The removal statute, 28 U.S.C. § 1441(a), expressly states removal may be effected by the defendant or defendants. Here, it cannot tenably be suggested that Cincinnati is a "defendant." In fact, Cincinnati is not even a named party in the instant matter. Nevertheless, Cincinnati attempts to claim it is the "real party in interest" and that Defendant is merely nominal. ( See ECF 28 at 8 (alleging that "[Defendant] is a nominal party to this litigation, " and that "Cincinnati is the real party in interest to this action.").) Cincinnati asserts that S.C. Code Ann. § 38-77-160 allows it to assume control of the defense and thus allows it to remove this case to federal court. The court, however, finds that S.C. Code Ann. § 38-77-160 does not contemplate allowing a "nonparty" to remove, but even assuming arguendo it did, removal is governed by federal law, not state law. Hickman v. Hinson No. 12-03160, 2013 WL 375230, at *2 (D.S.C. Jan. 31, 2013); 16 Georgene Vairo, Moore's Federal Practice § 107.11 (Matthew Bender 3d. 1997) ("Federal law determines whether a party is a defendant[.]"). Thus, this South Carolina statute would not be applicable in the removal context.

In Hickman, a case concerning facts similar to those in the instant matter, the court opined that an unnamed insurance company could not remove pursuant to S.C. Code Ann. § 38-77-160. Hickman, 2013 WL 375230, at *2. In Hickman, the plaintiff brought a personal injury claim against the defendant after being involved in an automobile accident with the defendant. Id. at *1. The defendant's insurance carrier paid the policy limits in exchange for a Covenant Not to Execute from plaintiff. Id. The plaintiff also served its underinsured motorist carrier and that carrier then assumed control of the defense. Id. After assuming control of the defense, the carrier filed a Notice of Removal in this court. Id. Thereafter, "the plaintiff filed a motion to remand to [the] state court on the ground that [the] defendant failed to remove the case within thirty days after receipt of the pleadings." Id. The carrier responded that it had timely filed its Notice of Removal because, according to the carrier, the date for which the period of removal was triggered was the date of service upon the carrier "as the real party in interest." Id. The carrier, moreover, argued that pursuant to S.C. Code Ann. § 38-77-160, "the statutory right of removal belongs to the... carrier." Id.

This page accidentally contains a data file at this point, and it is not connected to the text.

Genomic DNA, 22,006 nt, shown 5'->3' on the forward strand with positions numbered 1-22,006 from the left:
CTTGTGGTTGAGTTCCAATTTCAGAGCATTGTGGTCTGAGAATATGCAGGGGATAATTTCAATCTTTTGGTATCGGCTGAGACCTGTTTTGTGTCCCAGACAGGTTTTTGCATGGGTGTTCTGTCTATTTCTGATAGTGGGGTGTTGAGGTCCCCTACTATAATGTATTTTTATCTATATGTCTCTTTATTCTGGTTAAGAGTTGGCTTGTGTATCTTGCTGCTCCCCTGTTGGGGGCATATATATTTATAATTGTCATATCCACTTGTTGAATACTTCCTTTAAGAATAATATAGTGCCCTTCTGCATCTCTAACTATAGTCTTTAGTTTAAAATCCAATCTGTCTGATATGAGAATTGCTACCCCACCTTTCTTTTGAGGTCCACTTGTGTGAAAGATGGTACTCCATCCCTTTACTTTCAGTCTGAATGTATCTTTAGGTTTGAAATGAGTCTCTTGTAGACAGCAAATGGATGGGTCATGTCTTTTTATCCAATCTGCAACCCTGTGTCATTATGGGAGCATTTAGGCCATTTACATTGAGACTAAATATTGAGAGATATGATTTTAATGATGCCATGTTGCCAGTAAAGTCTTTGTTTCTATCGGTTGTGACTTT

The Hickman court, however, found that the carrier was not entitled to removal. Looking at the language in 28 U.S.C. §§ 1441, 1446(a), the court explained that the removal statutes "grant[] a right of removal to the named defendant or defendants in an action." Id. at *2. Thus, the court found that the defendant, and only the defendant, "had the right to remove the action." Id. The court, moreover, found that even when considering S.C. Code Ann. § 38-77-160, the carrier was not a party to the case, and therefore the carrier lacked removal authority. Id.

In this matter, the court similarly finds that since Cincinnati is not a named party in the instant matter, it likewise lacks removal authority. See, e.g., 16 Georgene Vairo, Moore's Federal Practice § 107.11 (Matthew Bender 3d. 1997) ("A non-party, even one that claims to be a real party in interest, may not remove or participate in the removal of a case[.]"); Andersen v Khanna, 827 F.Supp.2d 970, 974 (S.D. Iowa 2011) (finding that "[a] non-party to a state court proceeding has no right to remove that proceeding to federal court.... This is true even if the non-party has an interest or a stake in the proceedings."); In re Notice of Removal by William Einhorn, 481 F.Supp.2d 345, 348 (D.N.J. 2007) (opining that "[t]o interpret defendant' to include non-parties would produce an absurd result and would contravene more than 65 years of jurisprudence that has only allowed removal by defendants' to claims asserted by a plaintiff.").

Therefore, for the reasons stated above, the court GRANTS Plaintiff Laura J. Sizelove-Farmer's motion to remand.

IT IS SO ORDERED.